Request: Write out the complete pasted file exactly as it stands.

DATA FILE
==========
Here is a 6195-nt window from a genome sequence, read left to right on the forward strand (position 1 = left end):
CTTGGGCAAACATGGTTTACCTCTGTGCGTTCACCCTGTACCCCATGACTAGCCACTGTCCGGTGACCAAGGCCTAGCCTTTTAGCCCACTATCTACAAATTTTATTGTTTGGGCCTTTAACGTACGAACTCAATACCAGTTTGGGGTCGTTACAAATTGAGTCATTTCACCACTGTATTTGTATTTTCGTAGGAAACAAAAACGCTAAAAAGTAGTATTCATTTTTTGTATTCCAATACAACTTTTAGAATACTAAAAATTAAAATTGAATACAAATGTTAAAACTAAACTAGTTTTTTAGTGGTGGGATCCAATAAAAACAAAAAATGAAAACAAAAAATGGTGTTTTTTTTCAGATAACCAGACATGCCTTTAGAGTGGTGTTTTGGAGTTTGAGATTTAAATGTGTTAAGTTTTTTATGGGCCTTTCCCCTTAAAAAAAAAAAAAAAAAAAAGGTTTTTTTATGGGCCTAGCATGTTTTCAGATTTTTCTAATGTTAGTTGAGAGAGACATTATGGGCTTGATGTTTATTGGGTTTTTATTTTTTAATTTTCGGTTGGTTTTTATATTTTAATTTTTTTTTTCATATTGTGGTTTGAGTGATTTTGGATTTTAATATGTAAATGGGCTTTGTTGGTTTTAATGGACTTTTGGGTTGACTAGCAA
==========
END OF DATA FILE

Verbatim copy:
Here is a 6195-nt window from a genome sequence, read left to right on the forward strand (position 1 = left end):
CTTGGGCAAACATGGTTTACCTCTGTGCGTTCACCCTGTACCCCATGACTAGCCACTGTCCGGTGACCAAGGCCTAGCCTTTTAGCCCACTATCTACAAATTTTATTGTTTGGGCCTTTAACGTACGAACTCAATACCAGTTTGGGGTCGTTACAAATTGAGTCATTTCACCACTGTATTTGTATTTTCGTAGGAAACAAAAACGCTAAAAAGTAGTATTCATTTTTTGTATTCCAATACAACTTTTAGAATACTAAAAATTAAAATTGAATACAAATGTTAAAACTAAACTAGTTTTTTAGTGGTGGGATCCAATAAAAACAAAAAATGAAAACAAAAAATGGTGTTTTTTTTCAGATAACCAGACATGCCTTTAGAGTGGTGTTTTGGAGTTTGAGATTTAAATGTGTTAAGTTTTTTATGGGCCTTTCCCCTTAAAAAAAAAAAAAAAAAAAAGGTTTTTTTATGGGCCTAGCATGTTTTCAGATTTTTCTAATGTTAGTTGAGAGAGACATTATGGGCTTGATGTTTATTGGGTTTTTATTTTTTAATTTTCGGTTGGTTTTTATATTTTAATTTTTTTTTTCATATTGTGGTTTGAGTGATTTTGGATTTTAATATGTAAATGGGCTTTGTTGGTTTTAATGGACTTTTGGGTTGACTAGCAA